Kaplan also worked with Yale-New Haven Hospital to “stress test” the hospital’s ICU capacity. Reports from the hard-hit Lombardy region of Italy demonstrated that the disease could overwhelm a modern, high-quality health system. Projections of an uncontrolled spread of COVID-19 in the United States indicated it could pose a similar risk in this country. In particular, the number of severely ill people with COVID-19 could outnumber the available hospital beds, ICU rooms, and ventilators.
Kaplan called on his colleague Edieal Pinker, Yale SOM’s deputy dean and the BearingPoint Professor of Operations Research, to help with the analysis. “Rather than attempting to forecast downstream arrival rates, we instead focused on determining the maximum arrival rates the hospital could handle before significant COVID-19 ICU bed blocking would occur,” Kaplan writes in his paper. “Bed blocking” means that an ICU bed won’t be available for a patient who needs it.
Kaplan and Pinker modeled a host of scenarios with different numbers of available beds and varying loads of patients coming in. Their findings suggested that even a single COVID-19 patient per day arriving in the ICU could lead to blocking under current resources. In addition, COVID-19 patients require negative pressure rooms to prevent the further spread of the infection, and those rooms were dispersed around the hospital. Kaplan and Pinker recommended repurposing a portion of the Smilow Cancer Hospital to create a dedicated COVID-19 ICU, which could handle many more patients per day while isolating highly infectious COVID-19 patients in one ward.
Connecticut Hospital Capacity
Starting in late March, Kaplan was asked to help the State of Connecticut better understand hospital bed needs in the state. He worked with data on diagnosed cases of COVID-19, hospital admissions, deaths, and tests administered, as well as daily reports of COVID-19 bed occupancy. His goal was to understand trends and make projections that took into account the impact of Governor Ned Lamont’s then-recent “Stay Safe, Stay Home” order, which closed non-essential businesses and urged residents to minimize contact with others with the goal of slowing transmission.
His work showed that had the trend in hospitalizations from before the “Stay Safe, Stay Home” order continued, the state would have exceeded its hospital bed capacity in early April. “Happily, this did not occur, and the growth in hospitalized COVID-19 patients has slowed, though it is too early to know if this is due to the restrictions enacted on March 23,” he writes.
Kaplan also compared the observed hospital data in Connecticut to his model of the disease. This analysis helped him refine his understanding of the disease’s growth rate, and to estimate the number of undiagnosed infections in the region. “Doing so suggested that roughly 9.3% of infections were being recognized as cases, implying that there are more than 10 times as many infections as diagnosed cases,” Kaplan writes.
Further modeling showed that the COVID-19 infection rate in the state “is growing in a manner consistent with 35% social distancing (that is, transmission is only 65% of what it would have been absent the policy); should this pattern continue, COVID-19 hospital occupancy will peak during the second week in May but at a level that is within the number of staffed beds.” Kaplan says that more recent data do provide reason for believing the current state-level restrictions are working, as in recent days hospitalizations are rising even more slowly.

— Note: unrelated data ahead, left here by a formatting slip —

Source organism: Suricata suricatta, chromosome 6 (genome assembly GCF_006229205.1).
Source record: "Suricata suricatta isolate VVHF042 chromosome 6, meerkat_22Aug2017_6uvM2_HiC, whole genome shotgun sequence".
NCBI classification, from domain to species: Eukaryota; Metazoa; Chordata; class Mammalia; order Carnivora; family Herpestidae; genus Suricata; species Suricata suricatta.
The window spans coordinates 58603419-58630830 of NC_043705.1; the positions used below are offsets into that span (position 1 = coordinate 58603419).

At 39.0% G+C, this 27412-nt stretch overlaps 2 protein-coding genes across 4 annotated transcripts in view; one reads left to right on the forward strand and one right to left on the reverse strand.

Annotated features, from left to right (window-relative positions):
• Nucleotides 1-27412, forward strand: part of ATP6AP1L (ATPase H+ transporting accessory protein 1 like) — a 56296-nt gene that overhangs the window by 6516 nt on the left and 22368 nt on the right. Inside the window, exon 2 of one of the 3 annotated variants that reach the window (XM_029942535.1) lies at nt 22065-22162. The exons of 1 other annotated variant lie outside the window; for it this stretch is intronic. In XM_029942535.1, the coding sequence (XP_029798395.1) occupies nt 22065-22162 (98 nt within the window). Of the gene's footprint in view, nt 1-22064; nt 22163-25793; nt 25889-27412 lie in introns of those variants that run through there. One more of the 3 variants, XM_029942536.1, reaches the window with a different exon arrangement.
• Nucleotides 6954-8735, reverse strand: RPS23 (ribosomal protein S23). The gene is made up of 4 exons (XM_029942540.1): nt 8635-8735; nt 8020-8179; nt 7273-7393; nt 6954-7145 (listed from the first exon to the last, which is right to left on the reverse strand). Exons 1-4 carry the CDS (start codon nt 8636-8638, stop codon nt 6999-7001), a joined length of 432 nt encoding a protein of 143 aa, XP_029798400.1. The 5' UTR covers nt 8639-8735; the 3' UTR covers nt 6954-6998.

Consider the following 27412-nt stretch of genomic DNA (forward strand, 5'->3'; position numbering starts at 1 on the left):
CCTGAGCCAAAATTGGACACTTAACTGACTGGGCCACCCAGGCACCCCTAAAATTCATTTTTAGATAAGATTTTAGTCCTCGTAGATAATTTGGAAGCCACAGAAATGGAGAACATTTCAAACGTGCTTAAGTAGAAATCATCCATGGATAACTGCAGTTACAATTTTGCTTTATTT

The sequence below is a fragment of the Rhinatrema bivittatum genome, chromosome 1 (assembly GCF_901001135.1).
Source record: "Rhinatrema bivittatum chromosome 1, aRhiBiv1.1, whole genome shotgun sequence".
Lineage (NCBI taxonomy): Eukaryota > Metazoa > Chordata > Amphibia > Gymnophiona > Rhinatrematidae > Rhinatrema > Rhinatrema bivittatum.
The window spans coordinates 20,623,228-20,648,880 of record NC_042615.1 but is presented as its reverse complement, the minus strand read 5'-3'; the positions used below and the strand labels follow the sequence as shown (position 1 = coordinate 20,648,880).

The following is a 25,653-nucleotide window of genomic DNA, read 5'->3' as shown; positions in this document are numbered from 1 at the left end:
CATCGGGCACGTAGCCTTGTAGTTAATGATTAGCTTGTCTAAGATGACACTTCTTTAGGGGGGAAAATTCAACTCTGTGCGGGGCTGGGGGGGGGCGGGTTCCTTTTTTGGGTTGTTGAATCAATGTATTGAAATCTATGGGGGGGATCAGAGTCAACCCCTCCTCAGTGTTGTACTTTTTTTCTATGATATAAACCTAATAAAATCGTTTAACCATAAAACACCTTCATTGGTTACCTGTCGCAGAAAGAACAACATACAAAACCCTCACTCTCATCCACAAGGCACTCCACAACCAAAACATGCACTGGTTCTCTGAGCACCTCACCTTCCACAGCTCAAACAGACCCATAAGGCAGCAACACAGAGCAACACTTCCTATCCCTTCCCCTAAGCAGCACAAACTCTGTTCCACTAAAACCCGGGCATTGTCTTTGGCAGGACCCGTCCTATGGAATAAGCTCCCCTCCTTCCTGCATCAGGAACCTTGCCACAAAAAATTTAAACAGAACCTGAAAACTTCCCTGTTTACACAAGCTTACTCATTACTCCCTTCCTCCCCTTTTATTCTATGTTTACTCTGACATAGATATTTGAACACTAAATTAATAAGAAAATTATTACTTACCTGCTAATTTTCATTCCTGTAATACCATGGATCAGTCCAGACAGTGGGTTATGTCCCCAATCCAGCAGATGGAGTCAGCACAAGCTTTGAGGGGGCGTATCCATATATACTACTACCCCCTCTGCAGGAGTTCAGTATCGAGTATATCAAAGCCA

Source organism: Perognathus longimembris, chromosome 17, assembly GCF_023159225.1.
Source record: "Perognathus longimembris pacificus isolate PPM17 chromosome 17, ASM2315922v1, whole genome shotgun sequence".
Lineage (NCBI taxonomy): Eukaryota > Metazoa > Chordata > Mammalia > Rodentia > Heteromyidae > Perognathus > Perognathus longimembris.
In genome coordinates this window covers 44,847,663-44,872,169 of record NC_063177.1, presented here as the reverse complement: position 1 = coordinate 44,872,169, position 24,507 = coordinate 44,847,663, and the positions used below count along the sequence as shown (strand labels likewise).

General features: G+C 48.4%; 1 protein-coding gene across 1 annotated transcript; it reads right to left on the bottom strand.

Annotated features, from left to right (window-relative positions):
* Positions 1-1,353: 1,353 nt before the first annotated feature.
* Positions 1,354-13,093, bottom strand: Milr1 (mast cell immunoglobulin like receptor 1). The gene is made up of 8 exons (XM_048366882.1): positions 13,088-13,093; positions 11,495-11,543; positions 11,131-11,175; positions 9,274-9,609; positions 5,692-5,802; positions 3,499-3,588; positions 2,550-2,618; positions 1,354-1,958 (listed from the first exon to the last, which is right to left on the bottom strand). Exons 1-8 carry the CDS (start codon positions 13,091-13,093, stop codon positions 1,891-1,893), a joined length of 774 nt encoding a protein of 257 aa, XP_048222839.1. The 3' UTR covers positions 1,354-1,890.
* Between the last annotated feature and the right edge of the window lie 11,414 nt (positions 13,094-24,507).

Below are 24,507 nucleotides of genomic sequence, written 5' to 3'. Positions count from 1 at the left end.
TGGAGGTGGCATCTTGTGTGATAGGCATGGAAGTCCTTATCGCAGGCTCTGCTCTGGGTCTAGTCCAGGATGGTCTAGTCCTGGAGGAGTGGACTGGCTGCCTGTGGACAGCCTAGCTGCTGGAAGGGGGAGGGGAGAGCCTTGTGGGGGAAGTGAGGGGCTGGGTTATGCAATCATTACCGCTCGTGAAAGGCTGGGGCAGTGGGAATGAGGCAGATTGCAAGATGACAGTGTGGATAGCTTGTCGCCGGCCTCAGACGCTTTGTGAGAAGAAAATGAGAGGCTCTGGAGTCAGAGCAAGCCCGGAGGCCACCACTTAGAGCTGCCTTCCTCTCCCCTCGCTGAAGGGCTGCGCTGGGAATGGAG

Governor Lamont has extended the “Stay Safe, Stay Home” order through May 20. Kaplan says it’s critical for Connecticut residents to maintain the practice of social distancing through this period so that the state can shore up hospital supplies and equipment. The time will also enable the state to greatly expand testing capacity and be ready to more effectively detect and isolate positive cases. Social distancing works by preventing exposure, meaning that when it is lifted, cases could spike again without other effective interventions.
Kaplan’s modeling work and engagement with public health officials informed a plan for how to keep the disease under control while easing social distancing that he presented in a commentary co-authored with Howard Forman, a professor of radiology and biomedical imaging, economics, and public health (health policy) at Yale, as well as a professor in the practice of management at Yale SOM. The key, Kaplan and Forman argue, is an increase in testing. They argue that in addition to diagnostic tests of people with symptoms and random sampling to understand how widespread the disease is in the community, we need targeted screening tests to identify asymptomatic carriers who could be spreading the disease. Once we have this information, we will also need improved measures to isolate people who test positive, they say. That combination could allow us to open up more activities while containing the spread of the virus.
The question of how and when to restart economic activity by easing social distancing has become a contentious national political issue. But many of the most important decisions will finally be made by individuals, companies, and local officials. “Institutions, cities, and states need help to do this,” Kaplan writes. Scratch models are a particularly useful tool, he says, in the midst of a fast-evolving situation where the answers to many fundamental questions, such as the rate of infection, are unclear. “The issue is not whether scratch models are precise, but whether better decisions are made with models than without them. These models are arguments and leaders have to make the final call.”